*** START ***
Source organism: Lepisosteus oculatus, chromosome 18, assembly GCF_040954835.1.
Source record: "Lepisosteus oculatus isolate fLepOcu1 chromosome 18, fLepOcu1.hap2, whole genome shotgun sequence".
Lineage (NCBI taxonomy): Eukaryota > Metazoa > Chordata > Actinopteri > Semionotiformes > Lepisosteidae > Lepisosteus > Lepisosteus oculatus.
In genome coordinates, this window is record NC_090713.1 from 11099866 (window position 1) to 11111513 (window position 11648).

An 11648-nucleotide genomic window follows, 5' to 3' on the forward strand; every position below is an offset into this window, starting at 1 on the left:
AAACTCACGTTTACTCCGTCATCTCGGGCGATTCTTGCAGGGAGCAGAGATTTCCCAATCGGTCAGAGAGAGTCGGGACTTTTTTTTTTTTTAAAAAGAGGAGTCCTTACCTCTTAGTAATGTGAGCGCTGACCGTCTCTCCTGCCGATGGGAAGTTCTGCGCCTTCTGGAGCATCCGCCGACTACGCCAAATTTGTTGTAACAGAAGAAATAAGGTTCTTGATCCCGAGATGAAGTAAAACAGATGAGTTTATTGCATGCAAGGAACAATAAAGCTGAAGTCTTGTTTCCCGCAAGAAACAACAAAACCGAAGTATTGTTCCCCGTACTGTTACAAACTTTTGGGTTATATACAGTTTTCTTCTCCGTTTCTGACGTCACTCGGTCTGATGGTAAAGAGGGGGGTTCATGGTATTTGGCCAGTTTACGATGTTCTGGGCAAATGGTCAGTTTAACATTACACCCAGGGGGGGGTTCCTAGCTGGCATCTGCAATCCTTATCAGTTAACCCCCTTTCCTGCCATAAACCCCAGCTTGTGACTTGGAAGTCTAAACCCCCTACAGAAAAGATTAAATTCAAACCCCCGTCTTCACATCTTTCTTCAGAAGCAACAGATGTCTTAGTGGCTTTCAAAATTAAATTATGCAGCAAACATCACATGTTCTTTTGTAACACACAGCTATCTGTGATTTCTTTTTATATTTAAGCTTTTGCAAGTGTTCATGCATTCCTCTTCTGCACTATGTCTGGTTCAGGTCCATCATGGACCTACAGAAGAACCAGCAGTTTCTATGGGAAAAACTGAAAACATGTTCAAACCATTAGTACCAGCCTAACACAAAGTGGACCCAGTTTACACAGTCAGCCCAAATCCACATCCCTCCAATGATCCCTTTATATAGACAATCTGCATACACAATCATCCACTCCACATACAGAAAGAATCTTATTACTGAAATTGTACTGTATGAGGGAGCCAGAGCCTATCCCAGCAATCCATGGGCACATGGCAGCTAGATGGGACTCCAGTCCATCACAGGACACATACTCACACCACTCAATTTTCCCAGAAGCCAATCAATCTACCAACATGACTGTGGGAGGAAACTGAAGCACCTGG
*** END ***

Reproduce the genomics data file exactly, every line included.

Source organism: Lepisosteus oculatus, chromosome 18, assembly GCF_040954835.1.
Source record: "Lepisosteus oculatus isolate fLepOcu1 chromosome 18, fLepOcu1.hap2, whole genome shotgun sequence".
Lineage (NCBI taxonomy): Eukaryota > Metazoa > Chordata > Actinopteri > Semionotiformes > Lepisosteidae > Lepisosteus > Lepisosteus oculatus.
In genome coordinates, this window is record NC_090713.1 from 11099866 (window position 1) to 11111513 (window position 11648).

An 11648-nucleotide genomic window follows, 5' to 3' on the forward strand; every position below is an offset into this window, starting at 1 on the left:
AAACTCACGTTTACTCCGTCATCTCGGGCGATTCTTGCAGGGAGCAGAGATTTCCCAATCGGTCAGAGAGAGTCGGGACTTTTTTTTTTTTTAAAAAGAGGAGTCCTTACCTCTTAGTAATGTGAGCGCTGACCGTCTCTCCTGCCGATGGGAAGTTCTGCGCCTTCTGGAGCATCCGCCGACTACGCCAAATTTGTTGTAACAGAAGAAATAAGGTTCTTGATCCCGAGATGAAGTAAAACAGATGAGTTTATTGCATGCAAGGAACAATAAAGCTGAAGTCTTGTTTCCCGCAAGAAACAACAAAACCGAAGTATTGTTCCCCGTACTGTTACAAACTTTTGGGTTATATACAGTTTTCTTCTCCGTTTCTGACGTCACTCGGTCTGATGGTAAAGAGGGGGGTTCATGGTATTTGGCCAGTTTACGATGTTCTGGGCAAATGGTCAGTTTAACATTACACCCAGGGGGGGGTTCCTAGCTGGCATCTGCAATCCTTATCAGTTAACCCCCTTTCCTGCCATAAACCCCAGCTTGTGACTTGGAAGTCTAAACCCCCTACAGAAAAGATTAAATTCAAACCCCCGTCTTCACATCTTTCTTCAGAAGCAACAGATGTCTTAGTGGCTTTCAAAATTAAATTATGCAGCAAACATCACATGTTCTTTTGTAACACACAGCTATCTGTGATTTCTTTTTATATTTAAGCTTTTGCAAGTGTTCATGCATTCCTCTTCTGCACTATGTCTGGTTCAGGTCCATCATGGACCTACAGAAGAACCAGCAGTTTCTATGGGAAAAACTGAAAACATGTTCAAACCATTAGTACCAGCCTAACACAAAGTGGACCCAGTTTACACAGTCAGCCCAAATCCACATCCCTCCAATGATCCCTTTATATAGACAATCTGCATACACAATCATCCACTCCACATACAGAAAGAATCTTATTACTGAAATTGTACTGTATGAGGGAGCCAGAGCCTATCCCAGCAATCCATGGGCACATGGCAGCTAGATGGGACTCCAGTCCATCACAGGACACATACTCACACCACTCAATTTTCCCAGAAGCCAATCAATCTACCAACATGACTGTGGGAGGAAACTGAAGCACCTGG